Gloomy picture of pre-Islam Arabian Peninsula

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Abdul Rasool Syed

BEFORE the advent of Islam, the political, social, economic and religious conditions of Arabs were so pathetic. Politically, the Arabian community was deeply polarized; there was no system of governance and” might is right” was the decisive factor in various feuds encountered by the inhabitants of Arabian Peninsula. No part of the Arabian Peninsula had any government at any time, and the Arabs never acknowledged any authority other than the authority of the chiefs of their tribes. The authority of the tribal chiefs, however, rested, in most cases, on their character and personality, and was moral rather than political. The only law of the land was lawlessness. In the event, a crime was committed; the injured party took law in its own hands, and tried to administer “justice” to the offender. This system led very frequently to acts of horrendous cruelty. Since Arabia did not have a government, and since the Arabs were anarchists by instinct, they were locked up in ceaseless warfare. War was a permanent institution of the Arabian society. While commenting on conditions of Arabs before the advent of Islam, a famous historian G E Grunebaum remarked: “In the century before the rise of Islam the tribes dissipated all their energies in tribal guerrilla fighting, all against all.” (Classical Islam – A History 600-1258 – 1970)
Socially, the divisions on the basis of race, religion and economic status were the permanent and inseparable part of the Arabian society. Slavery was normal and was condoned by all members of society without any reservation. Furthermore, Arabia was a male-dominated society. Women had no status of any kind other than a sex objects. The number of women a man could marry was not fixed. When a man died, his son “inherited” all his wives except his own mother. A savage custom of the Arabs was the female infanticide. Even if an Arab did not wish to bury his daughter alive, he still had to uphold this “honourable” tradition, being unable to resist social pressures. Drunkenness was a common vice of the Arabs. With drunkenness went their gambling. They were compulsive drinkers and compulsive gamblers. The relations of the sexes were extremely loose. Many women sold sex to make their living since there was little else they could do. These women flew flags on their houses, and were called “ladies of the flags” (dhat-er-rayyat). Economically, the Jews were the leaders of Arabia. They were the owners of the best arable lands in Hijaz, and they were the best farmers in the country. They were also the entrepreneurs of such industries as existed in Arabia in those days, and they enjoyed a monopoly of the armaments industry.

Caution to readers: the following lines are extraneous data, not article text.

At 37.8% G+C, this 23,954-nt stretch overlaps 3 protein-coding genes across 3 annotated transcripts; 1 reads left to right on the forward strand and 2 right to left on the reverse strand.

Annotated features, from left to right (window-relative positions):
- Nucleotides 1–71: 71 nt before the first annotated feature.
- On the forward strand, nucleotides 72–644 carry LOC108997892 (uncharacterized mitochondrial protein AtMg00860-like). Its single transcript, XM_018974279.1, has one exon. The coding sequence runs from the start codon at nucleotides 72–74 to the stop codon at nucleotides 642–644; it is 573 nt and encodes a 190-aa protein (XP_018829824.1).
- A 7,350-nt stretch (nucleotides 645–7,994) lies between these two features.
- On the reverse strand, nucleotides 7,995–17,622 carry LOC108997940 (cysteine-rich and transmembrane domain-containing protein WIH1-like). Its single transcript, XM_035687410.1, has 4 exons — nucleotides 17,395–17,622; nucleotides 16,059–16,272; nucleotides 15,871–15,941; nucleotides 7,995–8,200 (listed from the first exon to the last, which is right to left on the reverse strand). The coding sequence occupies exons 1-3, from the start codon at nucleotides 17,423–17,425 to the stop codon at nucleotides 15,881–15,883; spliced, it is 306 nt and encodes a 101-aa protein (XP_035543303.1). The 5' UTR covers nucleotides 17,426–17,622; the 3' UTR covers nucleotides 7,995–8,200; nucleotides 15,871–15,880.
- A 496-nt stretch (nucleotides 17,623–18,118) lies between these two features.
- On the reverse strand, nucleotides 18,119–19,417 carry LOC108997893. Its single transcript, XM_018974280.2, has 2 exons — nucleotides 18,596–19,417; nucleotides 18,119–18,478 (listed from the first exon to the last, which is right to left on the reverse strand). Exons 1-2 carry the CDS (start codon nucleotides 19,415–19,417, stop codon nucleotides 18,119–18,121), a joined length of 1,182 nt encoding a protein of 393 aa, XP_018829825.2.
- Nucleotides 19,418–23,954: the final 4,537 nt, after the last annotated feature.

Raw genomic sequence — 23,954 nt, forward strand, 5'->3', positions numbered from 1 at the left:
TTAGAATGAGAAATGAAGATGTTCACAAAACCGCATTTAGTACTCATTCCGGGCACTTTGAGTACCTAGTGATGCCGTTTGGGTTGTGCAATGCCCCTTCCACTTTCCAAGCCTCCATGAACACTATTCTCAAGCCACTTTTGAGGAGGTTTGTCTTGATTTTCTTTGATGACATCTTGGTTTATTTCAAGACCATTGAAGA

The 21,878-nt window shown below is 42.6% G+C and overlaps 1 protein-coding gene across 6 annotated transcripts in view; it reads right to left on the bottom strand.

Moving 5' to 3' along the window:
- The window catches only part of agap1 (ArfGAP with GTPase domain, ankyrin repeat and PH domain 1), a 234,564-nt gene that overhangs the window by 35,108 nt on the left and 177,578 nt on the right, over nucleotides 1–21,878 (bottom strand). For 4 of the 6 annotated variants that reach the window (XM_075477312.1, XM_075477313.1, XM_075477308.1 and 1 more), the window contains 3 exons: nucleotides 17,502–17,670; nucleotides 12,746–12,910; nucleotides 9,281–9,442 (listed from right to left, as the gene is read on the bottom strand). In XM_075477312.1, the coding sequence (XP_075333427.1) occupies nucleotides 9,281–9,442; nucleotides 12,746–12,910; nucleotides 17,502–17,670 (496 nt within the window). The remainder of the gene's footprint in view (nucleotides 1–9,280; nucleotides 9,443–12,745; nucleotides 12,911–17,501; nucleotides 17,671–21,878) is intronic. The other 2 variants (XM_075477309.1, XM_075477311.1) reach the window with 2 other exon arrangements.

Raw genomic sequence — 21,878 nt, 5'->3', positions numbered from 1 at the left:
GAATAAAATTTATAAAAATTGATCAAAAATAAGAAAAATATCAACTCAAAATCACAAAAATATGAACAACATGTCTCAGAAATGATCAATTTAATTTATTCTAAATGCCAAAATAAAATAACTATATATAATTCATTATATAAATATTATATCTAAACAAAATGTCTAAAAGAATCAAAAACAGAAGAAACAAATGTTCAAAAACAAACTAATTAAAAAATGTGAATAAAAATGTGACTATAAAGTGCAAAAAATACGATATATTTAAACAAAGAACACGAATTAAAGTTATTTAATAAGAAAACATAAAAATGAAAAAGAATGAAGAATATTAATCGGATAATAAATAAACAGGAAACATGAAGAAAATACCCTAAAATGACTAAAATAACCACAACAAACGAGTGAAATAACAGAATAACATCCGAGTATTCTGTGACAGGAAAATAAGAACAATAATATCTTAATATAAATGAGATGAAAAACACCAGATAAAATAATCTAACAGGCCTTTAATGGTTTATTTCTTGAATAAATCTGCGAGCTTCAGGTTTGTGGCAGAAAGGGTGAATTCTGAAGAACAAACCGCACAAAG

Slavery was an economic institution of the Arabs. Male and female slaves were sold and bought like animals, and they formed the most depressed class of the Arabian society. The most powerful class of the Arabs was made up by the capitalists and money-lenders. The rates of interest which they charged on loans were exorbitant, and were especially designed to make them richer and richer and the borrowers poorer and poorer. The most important urban centers of Arabia were Makkah and Yathrib, both in Hijaz. The citizens of Makkah were mostly merchants, traders and money-lenders. Their caravans traveled in summer to Syria and in winter to Yemen. They also traveled to Bahrain in the east and to Iraq in the northeast. The caravan trade was basic to the economy of Makkah, and its organization called for considerable skill, experience and ability. R. V. C. Bodley, a celebrated author comments about pre-Islam economic conditions of Arabs in following words “The arrivals and departures of caravans were important events in the lives of the Meccans. Almost everyone in Mecca had some kind of investment in the fortunes of the thousands of camels, the hundreds of men, horses, and donkeys which went out with hides, raisins, and silver bars, and came back with oils, perfumes and manufactured goods from Syria, Egypt and Persia, and with spices and gold from the south. (The Messenger, 1946, p. 31)
Religiously, Arabs were idolaters. They used to idolize multiple gods. They had turned the Kaaba in Makkah, which according to traditions, had been built by the Prophet Abraham and his son, Ismael, and was dedicated by them to the service of One God, into a heathen pantheon housing 360 idols of stone and wood. Apart from idol-worshippers, there were also atheist and zindiqs. Jews were also in great numbers in Arabian Peninsula. When the Romans destroyed Jerusalem in A.D. 70, and drove the Jews out of Palestine and Syria, many of them found new homes in Hijaz in Arabia. We also find the mention of the presence of Christians in some parts of Arabian Peninsula. In the light of preceding discussion, it can safely be concluded that Arabian peninsula, before the arrival of Islam was in utter darkness, politically, socially and economically. It was only the light of Islam that transformed the Arabian community into an exemplary state of Madina, premised on just and refined principles of socio-economic justice and monotheism.
— The writer, an Advcate, based in Quetta Balochistan.

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